Northern Illinois University Press

The Monetary Conservative

Jacques Rueff and Twentieth-century Free Market Thought

Christopher S. Chivvis

“A deeply thoughtful, nuanced, and erudite analysis of one of the 20th century’s most profound and principled monetary thinkers. With the renewed global angst over the sustainability of the dollar-based international monetary system, Chivvis’s masterful study of Jacques Rueff could not be more timely.”—Benn Steil, Senior Fellow and Director of International Economics, Council on Foreign Relations and co-author of Money, Markets, and Sovereignty

“Mr. Chivvis has written an interesting and clear account of the major elements in the thought of the French economist and civil servant Jacques Rueff.”—Harold James, Princeton University

“An interesting, highly readable account of the career of one of Europe’s most important economists. Chivvis lifts the smokescreen of simplicity which has served to obscure the economist’s true contribution to twentieth century economic thought and practice. This is the clearest history (in my view) of twentieth century French monetary policy. Nothing else compares.”—Timothy Smith, Queen’s University

Defender of the gold standard and controversial philosopher of the relationship between money, capitalism, and democracy, Jacques Rueff (1898–1978) was one of 20th-century Europe’s leading experts on the perils of inflation and its impact on long-term economic growth and social stability. Once the guiding principle for European domestic and international economic policy, monetary conservatism went out of style in the interwar period when the gold standard collapsed under attacks from figures like John Maynard Keynes. Yet today, it is again becoming an important force behind inflation-fighting strategies around the world.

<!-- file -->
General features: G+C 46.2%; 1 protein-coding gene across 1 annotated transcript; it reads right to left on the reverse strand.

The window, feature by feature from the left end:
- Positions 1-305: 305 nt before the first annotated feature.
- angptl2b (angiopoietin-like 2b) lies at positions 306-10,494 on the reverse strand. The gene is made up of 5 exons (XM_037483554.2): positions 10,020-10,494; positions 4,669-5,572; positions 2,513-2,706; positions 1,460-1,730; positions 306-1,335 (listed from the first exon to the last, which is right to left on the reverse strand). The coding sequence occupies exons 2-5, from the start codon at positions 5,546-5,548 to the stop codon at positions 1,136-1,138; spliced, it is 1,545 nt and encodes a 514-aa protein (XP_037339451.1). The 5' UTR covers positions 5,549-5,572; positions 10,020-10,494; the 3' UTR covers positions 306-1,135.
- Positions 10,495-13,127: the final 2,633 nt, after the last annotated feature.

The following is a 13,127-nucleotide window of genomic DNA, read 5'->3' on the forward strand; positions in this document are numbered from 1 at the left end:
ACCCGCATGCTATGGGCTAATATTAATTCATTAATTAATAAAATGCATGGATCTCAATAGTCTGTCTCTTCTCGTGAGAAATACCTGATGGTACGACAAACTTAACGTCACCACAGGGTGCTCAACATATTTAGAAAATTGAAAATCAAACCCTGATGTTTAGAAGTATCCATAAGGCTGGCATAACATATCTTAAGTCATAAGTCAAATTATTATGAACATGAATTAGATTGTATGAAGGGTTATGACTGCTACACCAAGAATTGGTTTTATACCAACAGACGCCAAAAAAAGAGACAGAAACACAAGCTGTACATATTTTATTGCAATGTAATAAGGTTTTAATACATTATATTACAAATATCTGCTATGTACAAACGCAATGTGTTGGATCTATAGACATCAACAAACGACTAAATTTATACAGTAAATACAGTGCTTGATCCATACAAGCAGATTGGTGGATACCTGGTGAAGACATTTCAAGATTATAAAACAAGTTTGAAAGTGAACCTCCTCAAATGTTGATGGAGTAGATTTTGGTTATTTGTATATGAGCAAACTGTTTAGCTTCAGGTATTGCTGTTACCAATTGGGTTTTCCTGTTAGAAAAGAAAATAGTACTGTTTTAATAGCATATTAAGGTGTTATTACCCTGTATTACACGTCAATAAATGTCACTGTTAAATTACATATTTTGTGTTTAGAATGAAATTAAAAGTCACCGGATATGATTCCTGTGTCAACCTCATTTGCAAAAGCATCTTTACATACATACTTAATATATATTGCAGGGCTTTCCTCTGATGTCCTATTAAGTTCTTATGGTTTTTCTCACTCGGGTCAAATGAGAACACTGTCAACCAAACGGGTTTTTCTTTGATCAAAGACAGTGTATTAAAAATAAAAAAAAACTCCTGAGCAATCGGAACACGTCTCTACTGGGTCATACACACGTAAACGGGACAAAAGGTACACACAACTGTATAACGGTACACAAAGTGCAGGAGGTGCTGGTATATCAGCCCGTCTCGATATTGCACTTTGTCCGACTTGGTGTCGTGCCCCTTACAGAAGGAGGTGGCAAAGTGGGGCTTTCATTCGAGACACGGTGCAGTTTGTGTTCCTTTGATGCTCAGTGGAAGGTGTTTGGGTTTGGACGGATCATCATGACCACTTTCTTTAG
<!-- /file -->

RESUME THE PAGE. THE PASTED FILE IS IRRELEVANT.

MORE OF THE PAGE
This first major English-language work on Rueff explains his thought in the context of political economic events of the interwar and postwar era. Christopher Chivvis presents a new angle on the history of 20th-century political economic ideas and illuminates a conservative European continental current hitherto much ignored. Rueff was a conservative in many aspects—his concern with order, his belief in the innate fragility of human society, his skepticism, and his belief in the importance of a powerful state. In Rueff’s day, moderate conservatism was closely linked with liberal political economy, and Rueff considered himself a liberal in the sense that he believed in the free market. One of the book’s main arguments, however, is that the foundations of his free market views were as conservative in nature as they were liberal.

The Monetary Conservative is especially timely given the current weakness of the global economy, a subject about which Rueff had much to say. Essential reading for political economists and historians of modern European politics, Chivvis’s study will appeal to scholars of liberalism and neoliberalism, policy experts exploring the history behind the European Monetary Union and the gold standard, and general readers interested in political economic thought.

(2010) 253 pp., 5 illus.
ISBN 978-0-87580-417-0
cloth $26.95

Christopher S. Chivvis is a political scientist with the RAND Corporation and teaches International History at the Johns Hopkins University, School of Advanced International Studies.

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ISBN: 978-0-87580-417-0
The Monetary Conservative $26.95